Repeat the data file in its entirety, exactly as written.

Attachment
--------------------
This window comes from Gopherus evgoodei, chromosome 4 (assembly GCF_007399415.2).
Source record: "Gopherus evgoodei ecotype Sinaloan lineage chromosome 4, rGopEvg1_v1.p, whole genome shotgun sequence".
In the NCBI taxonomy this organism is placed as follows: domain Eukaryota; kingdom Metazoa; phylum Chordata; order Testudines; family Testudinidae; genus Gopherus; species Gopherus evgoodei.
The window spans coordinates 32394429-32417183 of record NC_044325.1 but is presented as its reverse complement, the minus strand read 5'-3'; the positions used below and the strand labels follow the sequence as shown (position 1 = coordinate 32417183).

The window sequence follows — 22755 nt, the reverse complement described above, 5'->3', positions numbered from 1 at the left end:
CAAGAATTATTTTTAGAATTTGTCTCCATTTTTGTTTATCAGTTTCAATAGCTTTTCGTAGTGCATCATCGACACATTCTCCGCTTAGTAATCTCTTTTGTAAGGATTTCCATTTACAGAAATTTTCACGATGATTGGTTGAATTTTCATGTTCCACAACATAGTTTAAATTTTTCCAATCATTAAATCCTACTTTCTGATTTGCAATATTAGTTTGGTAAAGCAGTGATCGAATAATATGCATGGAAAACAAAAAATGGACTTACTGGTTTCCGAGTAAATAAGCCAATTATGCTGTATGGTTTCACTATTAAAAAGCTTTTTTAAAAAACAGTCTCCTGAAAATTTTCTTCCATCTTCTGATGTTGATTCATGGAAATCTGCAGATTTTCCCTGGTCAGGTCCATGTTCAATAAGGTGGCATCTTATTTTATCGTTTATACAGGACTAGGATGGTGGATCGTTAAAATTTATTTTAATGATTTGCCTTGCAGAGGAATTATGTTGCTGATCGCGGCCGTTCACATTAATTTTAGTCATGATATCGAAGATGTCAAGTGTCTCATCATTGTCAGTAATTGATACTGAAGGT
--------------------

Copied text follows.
This window comes from Gopherus evgoodei, chromosome 4 (assembly GCF_007399415.2).
Source record: "Gopherus evgoodei ecotype Sinaloan lineage chromosome 4, rGopEvg1_v1.p, whole genome shotgun sequence".
In the NCBI taxonomy this organism is placed as follows: domain Eukaryota; kingdom Metazoa; phylum Chordata; order Testudines; family Testudinidae; genus Gopherus; species Gopherus evgoodei.
The window spans coordinates 32394429-32417183 of record NC_044325.1 but is presented as its reverse complement, the minus strand read 5'-3'; the positions used below and the strand labels follow the sequence as shown (position 1 = coordinate 32417183).

The window sequence follows — 22755 nt, the reverse complement described above, 5'->3', positions numbered from 1 at the left end:
CAAGAATTATTTTTAGAATTTGTCTCCATTTTTGTTTATCAGTTTCAATAGCTTTTCGTAGTGCATCATCGACACATTCTCCGCTTAGTAATCTCTTTTGTAAGGATTTCCATTTACAGAAATTTTCACGATGATTGGTTGAATTTTCATGTTCCACAACATAGTTTAAATTTTTCCAATCATTAAATCCTACTTTCTGATTTGCAATATTAGTTTGGTAAAGCAGTGATCGAATAATATGCATGGAAAACAAAAAATGGACTTACTGGTTTCCGAGTAAATAAGCCAATTATGCTGTATGGTTTCACTATTAAAAAGCTTTTTTAAAAAACAGTCTCCTGAAAATTTTCTTCCATCTTCTGATGTTGATTCATGGAAATCTGCAGATTTTCCCTGGTCAGGTCCATGTTCAATAAGGTGGCATCTTATTTTATCGTTTATACAGGACTAGGATGGTGGATCGTTAAAATTTATTTTAATGATTTGCCTTGCAGAGGAATTATGTTGCTGATCGCGGCCGTTCACATTAATTTTAGTCATGATATCGAAGATGTCAAGTGTCTCATCATTGTCAGTAATTGATACTGAAGGT